By Spencer White
Scroll through your Facebook feed for more than ten seconds and you will find any number of people sharing articles with headlines desperate for your attention. “You’ll Never Believe What This Ten-Year-Old Girl Did in Her Bedroom!” “Your Life Will Change Once You Watch This Video of a Baby Rabbit Curing Cancer!”
These headlines and the articles they link to are examples of “clickbait.” Clickbait is one of the unfortunate bastard children of the new Internet age, like memes on Facebook and Google knowing you want Chipotle before you know you want Chipotle. When you click on a link to a website and increase that site’s traffic, that site appears to be more attractive to advertisers and investors–it appears popular, because lots of people are clicking on links to it. However, this is the age of web 3.0, when internet integration in our lives is ubiquitous and we swim in a sea of information beamed down from on high. The people who run websites have figured out that it is a lot easier to dress up shitty content–or no content at all–with a headline so intriguing you cannot help but click on it than to actually produce good content. So now our news feeds are clogged with clickbait.
I would hope that most people avoid this in favor of Facebook’s true purpose: stalking and judging the people we know from the comfort of our smartdevices. But, unfortunately, that is not the case, and a lot of people read these articles. A prime offender, Upworthy.com, is the 146th most-visited web site in the United States. While Upworthy at least spews socially conscious swill, most clickbait is lowest-common-denominator trash, and it is infected the news sites of legitimate journalistic enterprises.
If you grew up in white America in the 90’s-2000’s, chances are every week a new issue of TIME magazine or its conservative counterpart U.S. News graced your coffee table. While TIME is no stranger to sensationalism, it still also reaches about 3 million people every week. Time.com now features articles with clickbait headlines like “China’s Economy is Slowing, and We Should All Be Thankful,” “One Stat To Destroy Your Faith in Humanity.” (Am I undoing my work here by providing links?).
Science reporting clickbait is even worse, as preliminary results are hailed and misleading headlines wrought out of otherwise legitimate studies.
What is the problem with all this? So what if websites want to succeed or become more visible? So what if TIME magazine is pandering?
The problem is that now that the internet is so integrated into our lives, so essential to our everyday life, that the form dialogues take on the internet is a huge part of public discourse, and the way we communicate to each other in general. My problem with clickbait headlines is that they incense you immediately. They get the emotional embers stirred, ready to burst into angry flames, without actually providing you the details on the topic. Often, the combination of an artsy picture with a clickbait headline is enough to communicate a simple-yet-misleading idea–China is scary!–or give undue importance to issues–preschool bullying is the most important issue facing America today!– and I believe this subverts the public discourse. If you automatically reach a conclusion in the time it takes the page to load, your mind will be a lot harder to change. This distracts people from the real issues in life, and there are very real issues affecting our lives every day that need to be addressed.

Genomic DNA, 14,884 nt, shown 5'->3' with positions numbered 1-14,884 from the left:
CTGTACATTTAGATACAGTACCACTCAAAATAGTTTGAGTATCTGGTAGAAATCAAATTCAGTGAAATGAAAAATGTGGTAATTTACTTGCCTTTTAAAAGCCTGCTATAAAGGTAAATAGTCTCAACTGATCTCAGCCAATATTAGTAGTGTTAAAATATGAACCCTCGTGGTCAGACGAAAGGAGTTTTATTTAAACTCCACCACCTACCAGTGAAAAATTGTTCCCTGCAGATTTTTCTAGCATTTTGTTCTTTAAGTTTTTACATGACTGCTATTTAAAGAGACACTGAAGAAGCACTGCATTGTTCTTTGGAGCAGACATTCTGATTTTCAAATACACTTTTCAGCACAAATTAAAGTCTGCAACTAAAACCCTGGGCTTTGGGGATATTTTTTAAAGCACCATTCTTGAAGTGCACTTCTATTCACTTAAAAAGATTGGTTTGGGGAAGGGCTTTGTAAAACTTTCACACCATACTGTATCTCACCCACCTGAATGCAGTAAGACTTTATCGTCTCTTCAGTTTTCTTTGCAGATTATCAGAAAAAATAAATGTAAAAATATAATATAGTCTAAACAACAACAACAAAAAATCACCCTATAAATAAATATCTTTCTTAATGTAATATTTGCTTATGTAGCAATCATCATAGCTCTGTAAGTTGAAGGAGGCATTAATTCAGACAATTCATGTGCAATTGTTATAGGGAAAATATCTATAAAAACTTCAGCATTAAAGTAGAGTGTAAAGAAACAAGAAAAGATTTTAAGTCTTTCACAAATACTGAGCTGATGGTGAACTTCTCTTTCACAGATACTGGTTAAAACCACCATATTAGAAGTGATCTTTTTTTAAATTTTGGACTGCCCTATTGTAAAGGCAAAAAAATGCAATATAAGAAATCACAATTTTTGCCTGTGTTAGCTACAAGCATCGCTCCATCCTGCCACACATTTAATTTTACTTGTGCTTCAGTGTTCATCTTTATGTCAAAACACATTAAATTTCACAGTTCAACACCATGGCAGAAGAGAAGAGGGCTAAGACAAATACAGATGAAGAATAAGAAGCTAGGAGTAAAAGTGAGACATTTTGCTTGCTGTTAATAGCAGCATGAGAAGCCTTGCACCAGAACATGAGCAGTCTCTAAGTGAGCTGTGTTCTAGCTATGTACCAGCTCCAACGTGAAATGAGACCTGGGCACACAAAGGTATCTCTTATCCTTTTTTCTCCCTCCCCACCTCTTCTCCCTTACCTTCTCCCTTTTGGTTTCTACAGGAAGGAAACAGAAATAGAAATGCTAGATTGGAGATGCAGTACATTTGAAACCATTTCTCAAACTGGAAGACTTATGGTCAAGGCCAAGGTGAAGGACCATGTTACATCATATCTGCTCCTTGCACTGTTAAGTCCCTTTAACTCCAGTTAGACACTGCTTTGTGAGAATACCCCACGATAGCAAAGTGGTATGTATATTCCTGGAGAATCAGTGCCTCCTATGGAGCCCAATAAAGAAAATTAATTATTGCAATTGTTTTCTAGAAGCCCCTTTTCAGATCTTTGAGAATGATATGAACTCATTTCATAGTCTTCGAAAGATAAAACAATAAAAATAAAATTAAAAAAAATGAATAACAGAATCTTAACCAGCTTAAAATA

Face it: it is 2014, and our Facebook feeds are our portal into the public discourse. If we scroll through them looking to find what our peers are talking about, and they are distracted by meaningless factoids and fruitless emotional appeals, it is a lot harder to focus on what is important.
Given the huge role the internet plays in our communication, and that the American people now know for a fact that the government is spying on all of those communications, the clarity of the public discourse should be a cause much closer to our hearts. In a Congressional election year, the people must be able to debate the correct course of action in a lucid and concise way, and the internet will play a huge role in that. News organizations and other websites have the social responsibility to aid that discourse.
So from where does my distaste for clickbait ultimately stem? It is less about the sanctity of Facebook as a place to find interesting content (if that is why you go on Facebook, well, good for you, you are easily entertained), and more about the way we communicate in general. If your daily Facebooking leaves you incensed over the treatment of whales at Seaworld while ignorant of unrest in Ukraine, something is wrong. When journalists report on drone strikes killing innocents half a world away, or report on war crimes in Syria, they are contributing positively to the public discourse. But when the discourse is subverted for the purposes of turning news websites into moneymakers, it does a disservice to America at a vital time in history.
Photo by Spencer White